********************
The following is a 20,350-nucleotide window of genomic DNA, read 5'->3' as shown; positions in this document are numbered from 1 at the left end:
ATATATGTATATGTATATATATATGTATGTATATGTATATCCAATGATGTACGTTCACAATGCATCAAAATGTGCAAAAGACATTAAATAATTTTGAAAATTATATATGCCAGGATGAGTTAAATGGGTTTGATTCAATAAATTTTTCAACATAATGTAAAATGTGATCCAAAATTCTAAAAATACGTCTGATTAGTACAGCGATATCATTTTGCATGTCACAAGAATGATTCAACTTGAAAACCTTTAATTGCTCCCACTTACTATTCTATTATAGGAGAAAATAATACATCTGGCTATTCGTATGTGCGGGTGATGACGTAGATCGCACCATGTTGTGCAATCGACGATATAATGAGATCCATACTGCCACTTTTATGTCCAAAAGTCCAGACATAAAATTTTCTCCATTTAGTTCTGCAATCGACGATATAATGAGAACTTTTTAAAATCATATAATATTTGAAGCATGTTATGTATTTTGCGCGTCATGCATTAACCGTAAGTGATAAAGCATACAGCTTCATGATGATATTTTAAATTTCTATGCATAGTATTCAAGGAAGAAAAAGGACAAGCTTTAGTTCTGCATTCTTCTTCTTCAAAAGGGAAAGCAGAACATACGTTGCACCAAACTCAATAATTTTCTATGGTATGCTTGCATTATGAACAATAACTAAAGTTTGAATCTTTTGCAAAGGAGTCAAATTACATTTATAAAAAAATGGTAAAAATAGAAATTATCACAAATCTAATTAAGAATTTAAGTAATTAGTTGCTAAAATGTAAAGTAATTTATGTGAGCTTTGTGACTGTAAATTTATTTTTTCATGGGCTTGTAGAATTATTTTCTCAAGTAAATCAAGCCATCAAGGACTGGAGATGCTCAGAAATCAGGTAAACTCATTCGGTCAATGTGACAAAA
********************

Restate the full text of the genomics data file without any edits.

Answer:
The following is a 20,350-nucleotide window of genomic DNA, read 5'->3' as shown; positions in this document are numbered from 1 at the left end:
ATATATGTATATGTATATATATATGTATGTATATGTATATCCAATGATGTACGTTCACAATGCATCAAAATGTGCAAAAGACATTAAATAATTTTGAAAATTATATATGCCAGGATGAGTTAAATGGGTTTGATTCAATAAATTTTTCAACATAATGTAAAATGTGATCCAAAATTCTAAAAATACGTCTGATTAGTACAGCGATATCATTTTGCATGTCACAAGAATGATTCAACTTGAAAACCTTTAATTGCTCCCACTTACTATTCTATTATAGGAGAAAATAATACATCTGGCTATTCGTATGTGCGGGTGATGACGTAGATCGCACCATGTTGTGCAATCGACGATATAATGAGATCCATACTGCCACTTTTATGTCCAAAAGTCCAGACATAAAATTTTCTCCATTTAGTTCTGCAATCGACGATATAATGAGAACTTTTTAAAATCATATAATATTTGAAGCATGTTATGTATTTTGCGCGTCATGCATTAACCGTAAGTGATAAAGCATACAGCTTCATGATGATATTTTAAATTTCTATGCATAGTATTCAAGGAAGAAAAAGGACAAGCTTTAGTTCTGCATTCTTCTTCTTCAAAAGGGAAAGCAGAACATACGTTGCACCAAACTCAATAATTTTCTATGGTATGCTTGCATTATGAACAATAACTAAAGTTTGAATCTTTTGCAAAGGAGTCAAATTACATTTATAAAAAAATGGTAAAAATAGAAATTATCACAAATCTAATTAAGAATTTAAGTAATTAGTTGCTAAAATGTAAAGTAATTTATGTGAGCTTTGTGACTGTAAATTTATTTTTTCATGGGCTTGTAGAATTATTTTCTCAAGTAAATCAAGCCATCAAGGACTGGAGATGCTCAGAAATCAGGTAAACTCATTCGGTCAATGTGACAAAA